- ^ Yes, I believe it was mentioned in Fantastic Beasts and Where to Find Them, although I can't be sure because it's been a few years.
- There's nowhere specifically in the canon, but prior to the seventh book and shortly after the sixth was released, JK revealed that the number one question she was never asked was "Why did Dumbledore have James's Invisibility Cloak?", which would hint that it's more than it seems as far back as book one.
- I can think of two hints throughout the entire series; they're both very subtle though. Sometime in either the 5th or 6th book, someone talks about some of the objects that Fred and George sell. Someone mentions that charms gradually wear off of objects. It's easy enough to assume that this would apply to Invisibility Cloaks, even though no one mentioned Harry's getting weaker. The fact that Mad Eye Moody needs a second cloak is the other hint. Considering how much time people spent analyzing her potential foreshadowing in the series, she must have thought that this was enough.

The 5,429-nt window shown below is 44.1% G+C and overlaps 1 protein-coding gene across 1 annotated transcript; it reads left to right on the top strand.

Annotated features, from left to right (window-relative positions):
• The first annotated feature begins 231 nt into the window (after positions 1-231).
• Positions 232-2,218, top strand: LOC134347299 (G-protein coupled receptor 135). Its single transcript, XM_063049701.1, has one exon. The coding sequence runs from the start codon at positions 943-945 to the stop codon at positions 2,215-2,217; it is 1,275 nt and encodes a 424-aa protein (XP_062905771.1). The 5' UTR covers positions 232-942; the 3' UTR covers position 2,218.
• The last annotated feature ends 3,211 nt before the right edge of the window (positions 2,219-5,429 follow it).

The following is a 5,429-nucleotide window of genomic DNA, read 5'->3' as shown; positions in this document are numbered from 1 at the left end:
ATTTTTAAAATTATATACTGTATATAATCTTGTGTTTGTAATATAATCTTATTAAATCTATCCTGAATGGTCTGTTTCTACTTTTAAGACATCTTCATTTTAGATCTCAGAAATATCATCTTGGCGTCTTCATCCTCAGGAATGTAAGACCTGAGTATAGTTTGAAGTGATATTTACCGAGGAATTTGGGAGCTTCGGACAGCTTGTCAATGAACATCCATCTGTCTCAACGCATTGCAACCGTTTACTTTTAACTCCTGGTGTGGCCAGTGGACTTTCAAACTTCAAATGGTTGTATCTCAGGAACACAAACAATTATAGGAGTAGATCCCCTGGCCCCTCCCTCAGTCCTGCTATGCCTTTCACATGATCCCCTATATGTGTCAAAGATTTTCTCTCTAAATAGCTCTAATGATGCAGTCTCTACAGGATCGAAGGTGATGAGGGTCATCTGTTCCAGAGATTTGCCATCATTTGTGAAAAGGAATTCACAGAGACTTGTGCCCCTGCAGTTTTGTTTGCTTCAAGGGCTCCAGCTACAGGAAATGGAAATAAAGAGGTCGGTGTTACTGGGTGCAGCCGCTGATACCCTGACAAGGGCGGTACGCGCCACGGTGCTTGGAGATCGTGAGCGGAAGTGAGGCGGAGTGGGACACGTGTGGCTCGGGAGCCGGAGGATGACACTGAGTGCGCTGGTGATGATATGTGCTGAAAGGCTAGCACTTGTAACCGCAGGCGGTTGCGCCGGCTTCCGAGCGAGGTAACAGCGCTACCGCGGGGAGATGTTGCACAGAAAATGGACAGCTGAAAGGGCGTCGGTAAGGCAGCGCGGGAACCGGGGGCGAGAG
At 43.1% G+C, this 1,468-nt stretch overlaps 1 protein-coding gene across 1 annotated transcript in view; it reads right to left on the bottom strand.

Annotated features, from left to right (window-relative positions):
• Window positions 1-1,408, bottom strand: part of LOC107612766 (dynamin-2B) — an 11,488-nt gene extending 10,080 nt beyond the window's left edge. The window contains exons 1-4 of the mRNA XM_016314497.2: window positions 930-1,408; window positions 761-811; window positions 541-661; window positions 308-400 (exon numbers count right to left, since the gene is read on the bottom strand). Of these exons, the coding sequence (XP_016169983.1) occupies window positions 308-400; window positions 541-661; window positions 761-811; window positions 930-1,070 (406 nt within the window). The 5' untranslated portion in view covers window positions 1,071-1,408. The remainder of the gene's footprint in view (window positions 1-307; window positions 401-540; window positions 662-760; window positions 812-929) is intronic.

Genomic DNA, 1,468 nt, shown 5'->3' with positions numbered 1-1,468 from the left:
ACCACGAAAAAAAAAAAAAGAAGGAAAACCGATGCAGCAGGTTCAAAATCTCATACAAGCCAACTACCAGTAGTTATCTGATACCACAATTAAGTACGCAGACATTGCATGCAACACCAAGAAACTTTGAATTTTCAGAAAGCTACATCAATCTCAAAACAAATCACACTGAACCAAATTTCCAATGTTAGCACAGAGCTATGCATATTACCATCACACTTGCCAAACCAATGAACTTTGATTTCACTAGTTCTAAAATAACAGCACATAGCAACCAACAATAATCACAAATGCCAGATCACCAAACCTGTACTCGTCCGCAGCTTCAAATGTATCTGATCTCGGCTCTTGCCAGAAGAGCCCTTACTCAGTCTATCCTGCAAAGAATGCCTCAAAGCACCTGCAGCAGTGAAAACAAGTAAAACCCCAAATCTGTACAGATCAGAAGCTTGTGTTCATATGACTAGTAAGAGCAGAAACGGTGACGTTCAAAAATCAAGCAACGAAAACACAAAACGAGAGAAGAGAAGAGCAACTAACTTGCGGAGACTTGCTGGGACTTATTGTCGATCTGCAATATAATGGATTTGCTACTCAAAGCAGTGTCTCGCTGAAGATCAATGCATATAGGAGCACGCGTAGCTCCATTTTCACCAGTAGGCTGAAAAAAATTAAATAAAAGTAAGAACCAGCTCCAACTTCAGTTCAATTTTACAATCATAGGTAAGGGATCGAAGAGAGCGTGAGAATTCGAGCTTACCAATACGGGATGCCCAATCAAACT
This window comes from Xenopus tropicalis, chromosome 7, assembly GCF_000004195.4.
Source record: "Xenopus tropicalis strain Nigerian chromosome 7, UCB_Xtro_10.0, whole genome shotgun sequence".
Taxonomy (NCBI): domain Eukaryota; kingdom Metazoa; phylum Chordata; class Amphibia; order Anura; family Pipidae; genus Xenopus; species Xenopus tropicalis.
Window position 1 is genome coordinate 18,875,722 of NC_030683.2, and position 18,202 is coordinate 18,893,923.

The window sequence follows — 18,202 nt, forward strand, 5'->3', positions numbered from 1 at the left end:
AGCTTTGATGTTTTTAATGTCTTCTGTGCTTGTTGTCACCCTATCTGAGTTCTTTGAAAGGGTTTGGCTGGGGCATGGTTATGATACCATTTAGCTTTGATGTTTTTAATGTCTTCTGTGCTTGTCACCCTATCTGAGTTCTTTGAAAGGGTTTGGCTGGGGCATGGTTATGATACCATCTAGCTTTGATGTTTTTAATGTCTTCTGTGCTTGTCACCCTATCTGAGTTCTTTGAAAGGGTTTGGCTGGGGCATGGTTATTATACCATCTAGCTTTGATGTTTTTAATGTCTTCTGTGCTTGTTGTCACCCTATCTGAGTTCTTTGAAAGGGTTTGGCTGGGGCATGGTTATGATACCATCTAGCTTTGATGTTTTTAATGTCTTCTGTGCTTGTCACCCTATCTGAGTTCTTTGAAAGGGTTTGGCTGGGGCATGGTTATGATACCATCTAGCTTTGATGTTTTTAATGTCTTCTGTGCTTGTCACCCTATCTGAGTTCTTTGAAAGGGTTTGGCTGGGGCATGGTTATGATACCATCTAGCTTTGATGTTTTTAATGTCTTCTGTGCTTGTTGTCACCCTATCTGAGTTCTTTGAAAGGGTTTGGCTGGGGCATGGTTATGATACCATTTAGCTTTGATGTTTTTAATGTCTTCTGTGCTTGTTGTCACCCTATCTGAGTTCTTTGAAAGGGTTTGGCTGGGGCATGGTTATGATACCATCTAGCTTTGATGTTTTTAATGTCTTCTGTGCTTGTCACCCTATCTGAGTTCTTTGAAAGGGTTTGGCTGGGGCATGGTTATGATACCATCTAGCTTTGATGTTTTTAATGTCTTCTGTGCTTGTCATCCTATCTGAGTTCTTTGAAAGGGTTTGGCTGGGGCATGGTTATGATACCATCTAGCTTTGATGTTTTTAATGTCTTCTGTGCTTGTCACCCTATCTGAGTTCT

- I forget which book specifically, but Hermione says that most invisibility cloaks have invisibility charms, or are woven out of demiguise hair, which turns opaque as the years go by, IIRC.
- That's in Deathly Hallows, and I think it's Xeno Lovegood who says it. Which means there's no foreshadowing for it at all throughout the series.
- Wasn't Rowling putting Chekhovs Guns throughout the entire series? Sometimes the only difference between that and an AP is when it's introduced.
- The main difference between Chekhov's Gun and an Ass Pull is that Chekhov's Gun makes sense when you think about it and remember the subtle introduction earlier in the story.